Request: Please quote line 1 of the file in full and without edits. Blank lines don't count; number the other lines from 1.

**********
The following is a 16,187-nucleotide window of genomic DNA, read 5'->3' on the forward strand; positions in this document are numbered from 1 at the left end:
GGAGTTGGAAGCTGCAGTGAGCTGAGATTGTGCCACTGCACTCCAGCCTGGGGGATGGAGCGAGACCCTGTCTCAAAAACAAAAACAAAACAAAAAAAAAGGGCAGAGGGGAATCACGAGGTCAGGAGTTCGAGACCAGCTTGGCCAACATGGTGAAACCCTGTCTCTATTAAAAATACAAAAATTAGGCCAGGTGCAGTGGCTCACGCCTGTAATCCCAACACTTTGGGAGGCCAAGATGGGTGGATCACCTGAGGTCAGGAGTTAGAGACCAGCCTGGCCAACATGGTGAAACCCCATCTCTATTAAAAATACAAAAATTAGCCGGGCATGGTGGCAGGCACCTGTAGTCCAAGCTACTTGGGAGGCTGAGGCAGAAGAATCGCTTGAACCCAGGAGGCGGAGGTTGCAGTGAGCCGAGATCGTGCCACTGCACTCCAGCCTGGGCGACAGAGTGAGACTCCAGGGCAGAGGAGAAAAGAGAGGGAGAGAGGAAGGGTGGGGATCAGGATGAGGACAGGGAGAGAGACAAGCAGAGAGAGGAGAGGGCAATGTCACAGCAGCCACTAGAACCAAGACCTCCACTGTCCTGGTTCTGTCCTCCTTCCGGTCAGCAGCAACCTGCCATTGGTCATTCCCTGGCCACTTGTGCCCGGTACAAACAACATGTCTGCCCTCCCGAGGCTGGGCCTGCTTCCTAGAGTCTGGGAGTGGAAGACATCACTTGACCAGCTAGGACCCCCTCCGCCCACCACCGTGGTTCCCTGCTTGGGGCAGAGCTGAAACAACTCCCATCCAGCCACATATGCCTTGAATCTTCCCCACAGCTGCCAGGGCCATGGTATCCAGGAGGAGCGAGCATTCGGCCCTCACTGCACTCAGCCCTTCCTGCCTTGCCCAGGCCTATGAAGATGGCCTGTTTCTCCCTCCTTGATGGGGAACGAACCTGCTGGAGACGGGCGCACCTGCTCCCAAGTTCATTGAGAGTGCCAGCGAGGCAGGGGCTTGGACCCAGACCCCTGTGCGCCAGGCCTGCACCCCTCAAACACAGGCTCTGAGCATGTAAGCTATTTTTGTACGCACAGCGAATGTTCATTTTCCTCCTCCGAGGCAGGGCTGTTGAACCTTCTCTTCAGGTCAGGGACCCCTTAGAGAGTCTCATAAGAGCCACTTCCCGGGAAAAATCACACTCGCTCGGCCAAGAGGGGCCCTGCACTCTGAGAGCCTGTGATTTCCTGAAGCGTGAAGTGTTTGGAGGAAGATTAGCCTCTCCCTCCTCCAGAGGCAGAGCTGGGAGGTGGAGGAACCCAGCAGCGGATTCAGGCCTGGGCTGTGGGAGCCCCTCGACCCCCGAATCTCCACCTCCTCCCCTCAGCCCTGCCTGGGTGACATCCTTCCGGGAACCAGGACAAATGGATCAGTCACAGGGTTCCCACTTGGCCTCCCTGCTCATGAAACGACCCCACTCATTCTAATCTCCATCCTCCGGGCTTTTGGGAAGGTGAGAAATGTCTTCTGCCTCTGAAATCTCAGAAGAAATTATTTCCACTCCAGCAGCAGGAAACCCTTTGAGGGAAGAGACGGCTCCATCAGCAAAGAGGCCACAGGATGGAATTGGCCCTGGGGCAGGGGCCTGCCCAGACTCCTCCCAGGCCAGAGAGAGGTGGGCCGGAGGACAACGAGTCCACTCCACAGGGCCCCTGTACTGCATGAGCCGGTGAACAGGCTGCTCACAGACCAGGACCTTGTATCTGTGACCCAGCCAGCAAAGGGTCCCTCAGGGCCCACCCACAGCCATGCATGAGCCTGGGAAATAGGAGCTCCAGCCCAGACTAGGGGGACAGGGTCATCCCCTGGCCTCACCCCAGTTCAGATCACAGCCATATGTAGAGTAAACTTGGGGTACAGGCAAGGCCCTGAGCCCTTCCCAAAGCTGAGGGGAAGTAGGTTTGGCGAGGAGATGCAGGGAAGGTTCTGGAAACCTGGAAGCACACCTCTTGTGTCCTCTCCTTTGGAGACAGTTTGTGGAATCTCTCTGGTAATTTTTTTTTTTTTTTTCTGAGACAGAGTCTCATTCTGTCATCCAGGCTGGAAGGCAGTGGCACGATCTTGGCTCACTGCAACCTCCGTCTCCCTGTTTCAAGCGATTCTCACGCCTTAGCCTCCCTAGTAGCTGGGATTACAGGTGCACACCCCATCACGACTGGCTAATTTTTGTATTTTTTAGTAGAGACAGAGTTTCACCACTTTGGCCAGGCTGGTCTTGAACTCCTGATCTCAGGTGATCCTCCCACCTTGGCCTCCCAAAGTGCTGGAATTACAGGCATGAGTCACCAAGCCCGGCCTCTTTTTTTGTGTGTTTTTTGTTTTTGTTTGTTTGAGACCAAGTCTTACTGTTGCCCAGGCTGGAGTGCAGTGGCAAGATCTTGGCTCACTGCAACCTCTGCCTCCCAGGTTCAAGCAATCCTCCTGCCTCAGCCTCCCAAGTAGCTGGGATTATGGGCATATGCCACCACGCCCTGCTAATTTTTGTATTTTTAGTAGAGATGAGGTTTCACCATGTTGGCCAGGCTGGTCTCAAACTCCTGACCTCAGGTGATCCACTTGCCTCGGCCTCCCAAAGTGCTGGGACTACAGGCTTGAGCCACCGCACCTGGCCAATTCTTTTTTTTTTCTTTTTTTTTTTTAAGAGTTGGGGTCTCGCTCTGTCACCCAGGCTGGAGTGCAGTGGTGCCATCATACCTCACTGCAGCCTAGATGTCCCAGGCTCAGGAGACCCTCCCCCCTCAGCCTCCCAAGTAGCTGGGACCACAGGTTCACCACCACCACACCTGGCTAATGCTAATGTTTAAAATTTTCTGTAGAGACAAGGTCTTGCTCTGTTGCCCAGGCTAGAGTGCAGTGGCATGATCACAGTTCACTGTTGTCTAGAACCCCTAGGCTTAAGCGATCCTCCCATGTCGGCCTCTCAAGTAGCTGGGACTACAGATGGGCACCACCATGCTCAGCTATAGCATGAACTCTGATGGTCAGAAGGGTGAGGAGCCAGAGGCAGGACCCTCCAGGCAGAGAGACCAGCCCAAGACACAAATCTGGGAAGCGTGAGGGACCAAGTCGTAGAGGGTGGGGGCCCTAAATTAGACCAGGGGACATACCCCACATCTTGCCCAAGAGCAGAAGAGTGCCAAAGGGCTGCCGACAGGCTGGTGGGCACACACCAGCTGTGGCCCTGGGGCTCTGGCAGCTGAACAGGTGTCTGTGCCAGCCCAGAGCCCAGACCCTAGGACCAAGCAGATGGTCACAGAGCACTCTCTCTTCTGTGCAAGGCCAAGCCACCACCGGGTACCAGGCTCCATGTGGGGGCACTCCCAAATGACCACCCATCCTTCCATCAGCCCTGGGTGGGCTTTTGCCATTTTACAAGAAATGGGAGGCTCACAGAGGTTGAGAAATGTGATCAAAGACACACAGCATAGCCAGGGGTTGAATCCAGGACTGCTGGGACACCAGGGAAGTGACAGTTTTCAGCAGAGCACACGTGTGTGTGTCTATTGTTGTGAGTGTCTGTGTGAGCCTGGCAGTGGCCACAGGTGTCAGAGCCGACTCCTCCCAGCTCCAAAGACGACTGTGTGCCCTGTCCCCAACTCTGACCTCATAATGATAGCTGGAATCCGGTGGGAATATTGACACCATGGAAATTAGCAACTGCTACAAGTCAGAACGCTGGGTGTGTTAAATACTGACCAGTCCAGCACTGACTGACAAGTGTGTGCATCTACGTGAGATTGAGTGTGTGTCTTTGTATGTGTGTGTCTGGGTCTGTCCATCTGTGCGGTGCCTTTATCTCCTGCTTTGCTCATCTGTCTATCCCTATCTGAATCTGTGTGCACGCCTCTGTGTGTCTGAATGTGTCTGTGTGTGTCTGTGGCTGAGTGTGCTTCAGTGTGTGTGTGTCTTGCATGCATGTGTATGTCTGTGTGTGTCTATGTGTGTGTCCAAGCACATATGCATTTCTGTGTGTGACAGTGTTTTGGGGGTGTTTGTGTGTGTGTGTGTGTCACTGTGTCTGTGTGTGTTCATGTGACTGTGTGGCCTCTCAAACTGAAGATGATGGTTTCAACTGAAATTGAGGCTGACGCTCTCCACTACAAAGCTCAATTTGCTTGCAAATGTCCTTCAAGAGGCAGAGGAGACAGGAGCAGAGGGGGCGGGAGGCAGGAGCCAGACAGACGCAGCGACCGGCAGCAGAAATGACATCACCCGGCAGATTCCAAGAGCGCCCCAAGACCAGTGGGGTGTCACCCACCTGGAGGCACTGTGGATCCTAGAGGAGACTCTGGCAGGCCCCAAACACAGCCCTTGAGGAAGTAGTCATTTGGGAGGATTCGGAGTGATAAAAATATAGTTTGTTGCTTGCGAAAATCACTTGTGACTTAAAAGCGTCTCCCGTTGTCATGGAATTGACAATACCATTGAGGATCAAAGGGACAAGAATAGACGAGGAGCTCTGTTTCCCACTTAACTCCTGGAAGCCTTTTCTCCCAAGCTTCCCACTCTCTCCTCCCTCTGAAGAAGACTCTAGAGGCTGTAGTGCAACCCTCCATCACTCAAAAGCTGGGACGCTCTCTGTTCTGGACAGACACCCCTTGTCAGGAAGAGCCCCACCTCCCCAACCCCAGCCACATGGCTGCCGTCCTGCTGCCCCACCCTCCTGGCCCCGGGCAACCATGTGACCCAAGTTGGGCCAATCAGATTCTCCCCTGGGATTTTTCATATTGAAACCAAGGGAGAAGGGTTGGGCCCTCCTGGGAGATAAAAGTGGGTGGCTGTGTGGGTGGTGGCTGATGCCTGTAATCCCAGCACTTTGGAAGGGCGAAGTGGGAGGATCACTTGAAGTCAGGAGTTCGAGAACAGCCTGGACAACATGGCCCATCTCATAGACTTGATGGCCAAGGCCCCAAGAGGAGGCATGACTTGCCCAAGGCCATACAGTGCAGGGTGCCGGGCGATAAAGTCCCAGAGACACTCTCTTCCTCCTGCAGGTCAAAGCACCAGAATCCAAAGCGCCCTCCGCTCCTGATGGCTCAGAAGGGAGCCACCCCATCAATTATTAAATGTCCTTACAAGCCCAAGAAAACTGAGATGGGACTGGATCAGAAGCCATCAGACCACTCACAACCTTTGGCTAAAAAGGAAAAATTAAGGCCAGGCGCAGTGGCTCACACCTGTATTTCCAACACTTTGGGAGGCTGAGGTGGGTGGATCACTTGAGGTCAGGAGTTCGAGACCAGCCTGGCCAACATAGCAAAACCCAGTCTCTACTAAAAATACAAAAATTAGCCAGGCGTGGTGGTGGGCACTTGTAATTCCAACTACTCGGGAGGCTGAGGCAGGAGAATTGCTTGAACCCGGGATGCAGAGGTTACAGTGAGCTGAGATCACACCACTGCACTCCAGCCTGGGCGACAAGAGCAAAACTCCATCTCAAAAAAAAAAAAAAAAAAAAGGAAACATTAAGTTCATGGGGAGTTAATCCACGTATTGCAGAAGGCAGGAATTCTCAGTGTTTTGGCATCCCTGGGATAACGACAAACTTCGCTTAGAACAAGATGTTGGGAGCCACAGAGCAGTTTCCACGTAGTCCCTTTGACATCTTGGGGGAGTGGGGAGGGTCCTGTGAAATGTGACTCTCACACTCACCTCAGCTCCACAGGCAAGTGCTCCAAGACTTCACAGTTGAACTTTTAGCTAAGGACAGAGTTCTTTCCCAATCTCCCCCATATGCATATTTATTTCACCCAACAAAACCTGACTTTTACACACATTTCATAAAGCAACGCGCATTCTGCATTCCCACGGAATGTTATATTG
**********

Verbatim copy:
The following is a 16,187-nucleotide window of genomic DNA, read 5'->3' on the forward strand; positions in this document are numbered from 1 at the left end: